Then, through the 1990s, Goldman Sachs and others lobbied hard and the
regulations were abolished. Suddenly, these contracts were turned into
"derivatives" that could be bought and sold among traders who had nothing to do
with agriculture. A market in "food speculation" was born.

So Farmer Giles still agrees to sell his crop in advance to a trader for
10,000. But now, that contract can be sold on to speculators, who treat the
contract itself as an object of potential wealth. Goldman Sachs can buy it and
sell it on for 20,000 to Deutsche Bank, who sell it on for 30,000 to Merrill
Lynch and on and on until it seems to bear almost no relationship to Farmer
Giles's crop at all.

If this seems mystifying, it is. John Lanchester, in his superb guide to the
world of finance, Whoops! Why Everybody Owes Everyone and No One Can Pay,
explains: "Finance, like other forms of human behaviour, underwent a change in
the 20th century, a shift equivalent to the emergence of modernism in the arts
a break with common sense, a turn towards self-referentiality and abstraction
and notions that couldn't be explained in workaday English." Poetry found its
break with realism when T S Eliot wrote "The Wasteland". Finance found its
Wasteland moment in the 1970s, when it began to be dominated by complex
financial instruments that even the people selling them didn't fully understand.

So what has this got to do with the bread on Abiba's plate? Until deregulation,
the price for food was set by the forces of supply and demand for food itself.
(This was already deeply imperfect: it left a billion people hungry.) But after
deregulation, it was no longer just a market in food. It became, at the same
time, a market in food contracts based on theoretical future crops and the
speculators drove the price through the roof.

Here's how it happened. In 2006, financial speculators like Goldmans pulled out
of the collapsing US real estate market. They reckoned food prices would stay
steady or rise while the rest of the economy tanked, so they switched their
funds there. Suddenly, the world's frightened investors stampeded on to this

So while the supply and demand of food stayed pretty much the same, the supply
and demand for derivatives based on food massively rose which meant the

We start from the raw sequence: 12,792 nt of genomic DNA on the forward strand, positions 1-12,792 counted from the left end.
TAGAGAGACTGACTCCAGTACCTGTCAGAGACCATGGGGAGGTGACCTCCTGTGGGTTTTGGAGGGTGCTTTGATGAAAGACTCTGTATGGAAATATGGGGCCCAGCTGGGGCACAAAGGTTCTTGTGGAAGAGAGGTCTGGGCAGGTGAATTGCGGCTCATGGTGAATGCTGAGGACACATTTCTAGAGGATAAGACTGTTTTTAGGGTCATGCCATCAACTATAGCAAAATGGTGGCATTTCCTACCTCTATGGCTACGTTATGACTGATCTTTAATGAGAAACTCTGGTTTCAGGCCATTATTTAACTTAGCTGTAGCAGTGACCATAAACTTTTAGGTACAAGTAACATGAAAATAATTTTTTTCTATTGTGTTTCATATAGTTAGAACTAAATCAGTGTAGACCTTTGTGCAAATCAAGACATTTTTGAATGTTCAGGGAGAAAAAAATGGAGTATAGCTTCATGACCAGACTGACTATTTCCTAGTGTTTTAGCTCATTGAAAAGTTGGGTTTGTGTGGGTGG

all-rolled-into- one price shot up, and the starvation began. The bubble only
burst in March 2008 when the situation got so bad in the US that the speculators
had to slash their spending to cover their losses back home.

When I asked Merrill Lynch's spokesman to comment on the charge of causing mass
hunger, he said: "Huh. I didn't know about that." He later emailed to say: "I am
going to decline comment." Deutsche Bank also refused to comment. Goldman Sachs
were more detailed, saying they sold their index in early 2007 and pointing out
that "serious analyses ... have concluded index funds did not cause a bubble in
commodity futures prices", offering as evidence a statement by the OECD.

How do we know this is wrong? As Professor Ghosh points out, some vital crops
are not traded on the futures markets, including millet, cassava, and potatoes.
Their price rose a little during this period but only a fraction as much as
the ones affected by speculation. Her research shows that speculation was "the
main cause" of the rise.
So it has come to this. The world's wealthiest speculators set up a casino where
the chips were the stomachs of hundreds of millions of innocent people. They
gambled on increasing starvation, and won. Their Wasteland moment created a real
wasteland. What does it say about our political and economic system that we can
so casually inflict so much pain?

If we don't re-regulate, it is only a matter of time before this all happens
again. How many people would it kill next time? The moves to restore the
pre-1990s rules on commodities trading have been stunningly sluggish. In the US,
the House has passed some regulation, but there are fears that the Senate
drenched in speculator-donation s may dilute it into meaninglessness. The EU is
lagging far behind even this, while in Britain, where most of this "trade" takes
place, advocacy groups are worried that David Cameron's government will block
reform entirely to please his own friends and donors in the City.

Only one force can stop another speculation- starvation- bubble. The decent people
in developed countries need to shout louder than the lobbyists from Goldman
Sachs. The World Development Movement is launching a week of pressure this
summer as crucial decisions on this are taken: text WDM to 82055 to find out
what you can do.

The last time I spoke to her, Abiba said: "We can't go through that another
time. Please â€" make sure they never, never do that to us again."

http://www.independ opinion/commenta tors/johann- hari/johann- hari-how- goldman-gambled- on-starvation- 2016088.html